Arriving in the land of Incas & Pisco

Snow-capped mountain peaks in Washington state. Bidding farewell to the US!

I could feel it in air amidst the pitch-black midnight sky – a distinct warmth that signaled it was springtime in the Southern Hemisphere. We landed in the Aeropuerto Internacional Jorge Chávez after midnight and hopped in a cab that took us to my future in-laws’ family home. Drained from the 18-hours of travel time it took us to get to Lima, we squeezed in some shut-eye before commencing a mellow first day in this city.

It was my first time in Peru so needless to say, I was antsy for touristy explorations and to capture everything in pictures so as to inevitably reminisce during quieter days back home. Our first day was actually my future father-in-law’s birthday so we took the opportunity to: a) convert USD to soles (conversion rate was roughly 3 soles per 1 USD) and b) peruse the local market for fresh fruit, vegetables, and meat. While the market was nothing glamorous, it was incredibly cheap compared to the price of produce in the US. You could get something like 1 kg of berries for 10 soles here… that’s like 2.2 lbs for $3.33! A STEAL.

An enviable bounty of fresh fruit – the in-season mangoes and figs were so mouthwateringly sweet and delicious, I miss it already.

We began preparing the afternoon by preparing the evening’s dinner – two types of homemade fettuccine (spinach and squid ink) as well as a chorizo and pepper bake. Luckily the men took care of kneading pasta dough as the one time I was responsible for that duty, my hands ended up aching for days afterward. My fiancé is a meat-lover so needless to say he was the ultimate mastermind behind the chorizo dish.

Using a handy-dandy pasta machine to thin the dough & cut it into fettuccine slices.
This mélange of peppers and pork & beef chorizo would end up being cooked in the oven for a decadently long time.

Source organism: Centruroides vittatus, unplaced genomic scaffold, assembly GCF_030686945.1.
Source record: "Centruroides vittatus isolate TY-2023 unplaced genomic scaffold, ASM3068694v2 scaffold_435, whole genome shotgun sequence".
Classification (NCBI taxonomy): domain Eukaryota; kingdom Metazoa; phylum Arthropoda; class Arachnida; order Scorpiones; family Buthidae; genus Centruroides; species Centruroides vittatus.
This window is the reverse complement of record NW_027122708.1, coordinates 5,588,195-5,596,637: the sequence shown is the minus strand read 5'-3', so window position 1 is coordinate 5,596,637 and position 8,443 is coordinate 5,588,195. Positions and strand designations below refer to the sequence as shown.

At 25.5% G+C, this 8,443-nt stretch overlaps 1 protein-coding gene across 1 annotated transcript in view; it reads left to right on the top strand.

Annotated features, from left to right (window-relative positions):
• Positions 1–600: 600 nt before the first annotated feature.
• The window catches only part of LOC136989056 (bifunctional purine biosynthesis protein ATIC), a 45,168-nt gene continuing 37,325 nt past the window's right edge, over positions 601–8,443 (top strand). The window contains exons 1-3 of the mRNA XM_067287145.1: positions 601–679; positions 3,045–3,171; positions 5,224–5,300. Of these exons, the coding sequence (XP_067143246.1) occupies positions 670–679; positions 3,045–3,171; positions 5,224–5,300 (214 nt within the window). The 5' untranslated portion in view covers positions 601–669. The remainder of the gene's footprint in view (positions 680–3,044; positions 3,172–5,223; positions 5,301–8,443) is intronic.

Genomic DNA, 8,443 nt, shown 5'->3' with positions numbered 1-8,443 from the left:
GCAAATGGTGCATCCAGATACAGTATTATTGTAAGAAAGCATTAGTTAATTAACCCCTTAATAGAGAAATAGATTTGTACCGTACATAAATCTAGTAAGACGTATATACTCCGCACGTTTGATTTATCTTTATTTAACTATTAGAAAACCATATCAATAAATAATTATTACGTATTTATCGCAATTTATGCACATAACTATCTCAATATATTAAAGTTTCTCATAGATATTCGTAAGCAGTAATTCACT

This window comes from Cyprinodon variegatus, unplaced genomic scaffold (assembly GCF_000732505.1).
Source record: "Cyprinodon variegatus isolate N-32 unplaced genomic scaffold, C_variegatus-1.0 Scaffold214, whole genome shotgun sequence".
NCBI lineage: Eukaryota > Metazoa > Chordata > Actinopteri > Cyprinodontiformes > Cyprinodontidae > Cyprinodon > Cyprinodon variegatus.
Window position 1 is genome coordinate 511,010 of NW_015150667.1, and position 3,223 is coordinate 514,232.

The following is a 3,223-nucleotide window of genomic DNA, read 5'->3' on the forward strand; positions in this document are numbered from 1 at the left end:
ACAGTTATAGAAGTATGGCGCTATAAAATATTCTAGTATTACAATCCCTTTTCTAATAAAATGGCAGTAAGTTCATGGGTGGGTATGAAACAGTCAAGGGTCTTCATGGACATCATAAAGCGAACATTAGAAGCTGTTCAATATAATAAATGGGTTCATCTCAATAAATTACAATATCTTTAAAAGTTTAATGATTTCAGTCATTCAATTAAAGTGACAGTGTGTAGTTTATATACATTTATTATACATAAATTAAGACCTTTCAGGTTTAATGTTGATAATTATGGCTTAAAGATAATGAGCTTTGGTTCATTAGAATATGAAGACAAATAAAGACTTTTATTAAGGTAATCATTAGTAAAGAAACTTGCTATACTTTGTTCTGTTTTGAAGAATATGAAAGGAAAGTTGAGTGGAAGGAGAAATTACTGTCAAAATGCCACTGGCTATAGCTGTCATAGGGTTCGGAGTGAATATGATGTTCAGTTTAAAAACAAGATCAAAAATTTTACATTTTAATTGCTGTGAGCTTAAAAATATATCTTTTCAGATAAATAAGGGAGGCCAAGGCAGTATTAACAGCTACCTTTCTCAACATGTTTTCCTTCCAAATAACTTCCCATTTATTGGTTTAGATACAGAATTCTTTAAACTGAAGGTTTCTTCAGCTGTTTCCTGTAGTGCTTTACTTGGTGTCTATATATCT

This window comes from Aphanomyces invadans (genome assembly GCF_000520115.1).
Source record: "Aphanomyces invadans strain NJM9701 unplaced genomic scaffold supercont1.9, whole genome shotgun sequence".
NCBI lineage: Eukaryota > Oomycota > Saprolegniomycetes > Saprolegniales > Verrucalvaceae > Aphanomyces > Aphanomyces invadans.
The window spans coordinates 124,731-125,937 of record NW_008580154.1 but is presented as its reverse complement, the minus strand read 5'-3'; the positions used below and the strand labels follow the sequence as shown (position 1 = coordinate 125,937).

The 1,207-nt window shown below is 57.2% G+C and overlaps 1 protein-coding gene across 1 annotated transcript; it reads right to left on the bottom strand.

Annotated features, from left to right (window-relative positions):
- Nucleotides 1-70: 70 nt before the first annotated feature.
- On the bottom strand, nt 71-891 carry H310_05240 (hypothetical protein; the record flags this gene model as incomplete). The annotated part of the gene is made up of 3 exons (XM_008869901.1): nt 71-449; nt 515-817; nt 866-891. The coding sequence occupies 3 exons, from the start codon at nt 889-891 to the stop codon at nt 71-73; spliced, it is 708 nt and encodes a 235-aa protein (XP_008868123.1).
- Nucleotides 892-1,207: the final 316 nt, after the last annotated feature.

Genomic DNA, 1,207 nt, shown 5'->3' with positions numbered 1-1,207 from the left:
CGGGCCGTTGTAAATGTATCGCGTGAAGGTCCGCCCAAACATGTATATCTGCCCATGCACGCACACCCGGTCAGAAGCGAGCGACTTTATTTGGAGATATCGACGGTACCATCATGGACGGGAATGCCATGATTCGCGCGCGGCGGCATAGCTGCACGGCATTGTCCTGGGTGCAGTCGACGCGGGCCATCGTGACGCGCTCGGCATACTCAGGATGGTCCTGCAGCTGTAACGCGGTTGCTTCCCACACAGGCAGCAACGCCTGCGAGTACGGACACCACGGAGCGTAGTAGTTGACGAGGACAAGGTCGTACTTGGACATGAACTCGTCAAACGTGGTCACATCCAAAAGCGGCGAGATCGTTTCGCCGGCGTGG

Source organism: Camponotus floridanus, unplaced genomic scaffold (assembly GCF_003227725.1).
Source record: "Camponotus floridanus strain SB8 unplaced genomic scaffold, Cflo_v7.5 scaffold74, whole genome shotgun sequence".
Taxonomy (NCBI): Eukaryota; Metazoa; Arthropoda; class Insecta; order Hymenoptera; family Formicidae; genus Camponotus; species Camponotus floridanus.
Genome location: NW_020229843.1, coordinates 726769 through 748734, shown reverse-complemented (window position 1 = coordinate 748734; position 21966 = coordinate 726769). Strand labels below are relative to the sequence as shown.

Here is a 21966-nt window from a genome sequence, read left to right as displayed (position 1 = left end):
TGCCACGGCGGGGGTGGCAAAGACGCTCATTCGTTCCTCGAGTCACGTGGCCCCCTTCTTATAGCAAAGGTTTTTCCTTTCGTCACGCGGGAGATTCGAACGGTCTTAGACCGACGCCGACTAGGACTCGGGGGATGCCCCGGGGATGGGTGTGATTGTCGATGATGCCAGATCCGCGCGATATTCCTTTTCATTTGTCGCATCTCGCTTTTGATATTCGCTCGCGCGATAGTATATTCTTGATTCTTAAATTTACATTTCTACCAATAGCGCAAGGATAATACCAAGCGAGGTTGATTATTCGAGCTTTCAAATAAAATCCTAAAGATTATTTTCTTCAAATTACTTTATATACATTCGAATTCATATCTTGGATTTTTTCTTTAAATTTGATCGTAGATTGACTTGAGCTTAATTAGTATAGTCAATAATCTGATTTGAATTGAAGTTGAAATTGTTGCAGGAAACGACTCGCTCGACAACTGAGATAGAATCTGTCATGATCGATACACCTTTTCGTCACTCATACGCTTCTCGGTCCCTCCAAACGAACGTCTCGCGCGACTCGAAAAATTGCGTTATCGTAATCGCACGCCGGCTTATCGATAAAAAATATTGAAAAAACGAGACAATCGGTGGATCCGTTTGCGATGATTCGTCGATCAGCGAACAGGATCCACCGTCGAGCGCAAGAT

Dinner was a rather Italian affair with copious bottles of red wine flowing throughout the entire event and

Salad, homemade pasta, a chorizo bake and caprese salad – could it get anymore Italian than this?
A delicious chocolate cake with lucuma filling. Lucuma is a fruit native to Peru and while I’ve never had the actual fruit (always just in ice cream or cake form), it’s flavor has similarities to a sweet potato and is not too sweet. Very complicated to try to compare it to a fruit I’ve tried!

Not surprisingly we passed out that evening from blissful food-coma, just how every day of vacation should end.

I hadn’t braced myself for yet another day of culinary experiences. Boy was I in for a treat. It was time to visit my future in-laws’ grandparents home for lunch; the fiancé and I stopped by an artisanal ice cream store to pick up dessert to bring for a post-lunch snack.

The ice cream here tasted more like a rich gelato than ice cream I’ve had in the US – I personally loved the coconut, manjar blanco (which is basically dulce de leche) and mango flavors the most. A 1 kg (2.2 lb) container of ice cream was roughly 30 soles ($10).
View of the neighborhood from the rooftop of the grandparents’ home – I would continue to witness these warm but cloudy, grey skies of Lima!
Was enthralled to get the chance to try coca tea for the first time – took some tea bags with me and loved the slightly nutty and sweet warmth of this tea.
Grandmother’s homemade ceviche along with fried corn bits and plantain chips and requisite rosé. I’ve been told this style of ceviche is from northern Peru – personally it was my favorite type of ceviche I’ve had in Lima. The thinly-sliced red onions that, along with pieces of fresh white fish, had been marinated in fresh lime juice was quite possibly the best seafood dish I’ve had in awhile. And Peruvian corn kernels are gigantic compared to the corn kernels I’m accustomed to in the US.

After a hearty amount of ceviche to start, we further indulged in carbs with arroz con pollo (Spanish for ‘chicken with rice’) and papa a la huancaina (Spanish for ‘potatoes in huancaina sauce’). I particularly enjoyed the boiled yellow potatoes as it was less starchier than potatoes in North America and the huancaina sauce – which I can only describe as a slightly spicy but cheesy sauce, decidedly a comfort food – was unlike anything I’ve had. Not a big fan of cheese in general but I finished this sauce clean.

This was my first time indulging in a Spanish grandmother’s homemade food and I learned a lesson: to pace myself with portion sizes as there would always be more to consume and leftovers would be expected to be taken home, without question. As I have no knowledge of Spanish, I was unfortunately unable to communicate with my fiancé’s grandparents however we left their home with our hearts and stomachs full and eager to explore more of the cultural and culinary aspects of Peru.


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